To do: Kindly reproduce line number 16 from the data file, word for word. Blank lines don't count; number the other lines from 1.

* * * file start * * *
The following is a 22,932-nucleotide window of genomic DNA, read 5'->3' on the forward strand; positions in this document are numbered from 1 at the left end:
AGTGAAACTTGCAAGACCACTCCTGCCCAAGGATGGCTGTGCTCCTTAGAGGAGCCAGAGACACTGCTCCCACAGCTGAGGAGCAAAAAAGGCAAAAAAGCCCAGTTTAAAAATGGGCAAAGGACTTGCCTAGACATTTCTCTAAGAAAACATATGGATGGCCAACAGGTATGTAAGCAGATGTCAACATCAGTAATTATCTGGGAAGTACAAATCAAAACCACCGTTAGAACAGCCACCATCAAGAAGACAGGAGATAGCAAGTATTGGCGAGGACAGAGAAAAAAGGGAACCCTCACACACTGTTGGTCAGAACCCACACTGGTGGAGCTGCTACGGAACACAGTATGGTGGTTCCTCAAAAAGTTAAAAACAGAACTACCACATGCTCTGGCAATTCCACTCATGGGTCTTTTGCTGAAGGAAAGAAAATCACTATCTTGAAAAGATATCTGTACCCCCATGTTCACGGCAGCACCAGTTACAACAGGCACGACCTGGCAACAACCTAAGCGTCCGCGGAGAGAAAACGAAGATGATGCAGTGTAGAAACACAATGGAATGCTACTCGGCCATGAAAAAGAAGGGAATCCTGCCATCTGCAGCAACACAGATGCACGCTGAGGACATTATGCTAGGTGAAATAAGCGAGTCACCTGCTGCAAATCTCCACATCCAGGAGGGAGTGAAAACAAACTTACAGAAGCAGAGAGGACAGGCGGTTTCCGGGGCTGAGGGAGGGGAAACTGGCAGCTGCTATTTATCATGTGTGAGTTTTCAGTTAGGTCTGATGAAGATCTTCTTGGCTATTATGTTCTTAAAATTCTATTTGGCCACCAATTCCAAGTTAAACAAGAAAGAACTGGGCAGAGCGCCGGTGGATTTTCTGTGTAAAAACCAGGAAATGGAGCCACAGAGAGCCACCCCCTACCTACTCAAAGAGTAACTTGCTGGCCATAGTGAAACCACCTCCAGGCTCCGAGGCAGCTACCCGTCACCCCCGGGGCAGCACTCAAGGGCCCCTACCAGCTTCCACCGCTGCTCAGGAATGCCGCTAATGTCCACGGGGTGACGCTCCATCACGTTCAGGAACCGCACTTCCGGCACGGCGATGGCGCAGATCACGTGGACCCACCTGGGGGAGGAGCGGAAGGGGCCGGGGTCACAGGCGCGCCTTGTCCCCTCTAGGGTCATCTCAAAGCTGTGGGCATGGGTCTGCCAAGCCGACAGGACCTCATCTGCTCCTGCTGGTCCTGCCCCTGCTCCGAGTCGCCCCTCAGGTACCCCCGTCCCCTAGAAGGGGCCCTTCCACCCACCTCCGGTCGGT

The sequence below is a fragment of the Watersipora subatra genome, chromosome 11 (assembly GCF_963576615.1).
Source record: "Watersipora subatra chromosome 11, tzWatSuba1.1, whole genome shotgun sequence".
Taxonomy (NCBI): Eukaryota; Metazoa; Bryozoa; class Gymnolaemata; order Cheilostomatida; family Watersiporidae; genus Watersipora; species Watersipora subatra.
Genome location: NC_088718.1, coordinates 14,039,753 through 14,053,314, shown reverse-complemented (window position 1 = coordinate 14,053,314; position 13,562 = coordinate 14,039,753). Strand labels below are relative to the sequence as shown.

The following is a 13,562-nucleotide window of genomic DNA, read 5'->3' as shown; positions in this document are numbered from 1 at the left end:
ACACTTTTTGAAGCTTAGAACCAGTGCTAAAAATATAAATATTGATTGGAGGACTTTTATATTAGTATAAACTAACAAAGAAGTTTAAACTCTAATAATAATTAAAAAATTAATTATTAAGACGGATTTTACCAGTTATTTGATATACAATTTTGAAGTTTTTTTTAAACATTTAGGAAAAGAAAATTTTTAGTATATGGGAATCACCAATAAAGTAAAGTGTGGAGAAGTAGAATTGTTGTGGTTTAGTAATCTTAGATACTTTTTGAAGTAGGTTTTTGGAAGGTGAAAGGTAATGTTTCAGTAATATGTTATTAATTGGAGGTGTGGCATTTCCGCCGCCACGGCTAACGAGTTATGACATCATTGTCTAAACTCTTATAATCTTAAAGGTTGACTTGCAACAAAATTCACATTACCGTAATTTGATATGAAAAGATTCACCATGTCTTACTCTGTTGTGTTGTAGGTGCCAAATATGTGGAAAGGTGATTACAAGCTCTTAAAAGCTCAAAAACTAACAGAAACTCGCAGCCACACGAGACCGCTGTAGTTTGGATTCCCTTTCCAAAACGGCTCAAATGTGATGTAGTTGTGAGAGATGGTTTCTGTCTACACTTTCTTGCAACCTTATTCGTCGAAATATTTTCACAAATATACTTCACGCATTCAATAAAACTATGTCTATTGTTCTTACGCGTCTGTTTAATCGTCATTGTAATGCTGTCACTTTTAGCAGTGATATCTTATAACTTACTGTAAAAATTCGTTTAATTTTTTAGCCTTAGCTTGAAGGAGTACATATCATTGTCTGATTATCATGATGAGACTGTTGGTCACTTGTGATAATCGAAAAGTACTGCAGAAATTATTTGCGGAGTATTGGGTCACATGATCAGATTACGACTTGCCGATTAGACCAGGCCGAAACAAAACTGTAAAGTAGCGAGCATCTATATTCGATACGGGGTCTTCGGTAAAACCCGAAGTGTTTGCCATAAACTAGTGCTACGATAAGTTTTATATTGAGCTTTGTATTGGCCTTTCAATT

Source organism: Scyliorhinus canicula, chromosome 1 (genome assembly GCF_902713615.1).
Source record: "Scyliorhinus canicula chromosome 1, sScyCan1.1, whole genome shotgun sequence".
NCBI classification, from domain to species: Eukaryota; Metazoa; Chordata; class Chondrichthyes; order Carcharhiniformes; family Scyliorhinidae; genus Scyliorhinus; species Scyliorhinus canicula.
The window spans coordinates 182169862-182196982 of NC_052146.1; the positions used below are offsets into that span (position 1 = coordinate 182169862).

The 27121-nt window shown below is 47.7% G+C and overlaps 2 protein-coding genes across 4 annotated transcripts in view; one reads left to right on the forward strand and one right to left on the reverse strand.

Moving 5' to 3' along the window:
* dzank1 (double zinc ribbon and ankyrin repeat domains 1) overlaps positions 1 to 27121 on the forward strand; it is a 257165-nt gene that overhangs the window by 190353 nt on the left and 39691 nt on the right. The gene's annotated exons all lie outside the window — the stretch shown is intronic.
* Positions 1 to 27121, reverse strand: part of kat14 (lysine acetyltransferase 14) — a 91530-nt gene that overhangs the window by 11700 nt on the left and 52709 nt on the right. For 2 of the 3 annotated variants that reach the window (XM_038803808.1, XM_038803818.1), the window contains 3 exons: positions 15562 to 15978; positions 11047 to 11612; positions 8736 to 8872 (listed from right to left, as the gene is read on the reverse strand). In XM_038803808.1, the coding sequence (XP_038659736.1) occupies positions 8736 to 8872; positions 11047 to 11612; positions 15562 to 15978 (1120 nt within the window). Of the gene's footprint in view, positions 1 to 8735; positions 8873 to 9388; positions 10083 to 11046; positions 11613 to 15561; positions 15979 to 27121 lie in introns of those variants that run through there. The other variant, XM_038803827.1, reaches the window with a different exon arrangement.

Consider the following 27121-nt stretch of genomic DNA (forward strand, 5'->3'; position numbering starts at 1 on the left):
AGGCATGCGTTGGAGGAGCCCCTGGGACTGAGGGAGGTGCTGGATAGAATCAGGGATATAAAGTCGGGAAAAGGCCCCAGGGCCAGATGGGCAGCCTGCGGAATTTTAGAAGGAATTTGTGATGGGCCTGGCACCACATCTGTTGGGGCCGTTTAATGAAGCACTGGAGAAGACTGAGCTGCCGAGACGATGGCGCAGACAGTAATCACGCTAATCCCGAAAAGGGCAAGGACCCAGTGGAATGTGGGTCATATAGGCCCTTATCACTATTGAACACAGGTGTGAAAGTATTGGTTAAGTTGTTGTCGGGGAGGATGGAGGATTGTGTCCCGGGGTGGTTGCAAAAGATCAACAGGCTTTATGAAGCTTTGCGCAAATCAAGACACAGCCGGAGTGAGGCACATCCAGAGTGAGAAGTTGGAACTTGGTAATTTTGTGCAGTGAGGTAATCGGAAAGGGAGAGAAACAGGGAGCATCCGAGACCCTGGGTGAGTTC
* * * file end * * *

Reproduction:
* Positions 1 to 27121, reverse strand: part of kat14 (lysine acetyltransferase 14) — a 91530-nt gene that overhangs the window by 11700 nt on the left and 52709 nt on the right. For 2 of the 3 annotated variants that reach the window (XM_038803808.1, XM_038803818.1), the window contains 3 exons: positions 15562 to 15978; positions 11047 to 11612; positions 8736 to 8872 (listed from right to left, as the gene is read on the reverse strand). In XM_038803808.1, the coding sequence (XP_038659736.1) occupies positions 8736 to 8872; positions 11047 to 11612; positions 15562 to 15978 (1120 nt within the window). Of the gene's footprint in view, positions 1 to 8735; positions 8873 to 9388; positions 10083 to 11046; positions 11613 to 15561; positions 15979 to 27121 lie in introns of those variants that run through there. The other variant, XM_038803827.1, reaches the window with a different exon arrangement.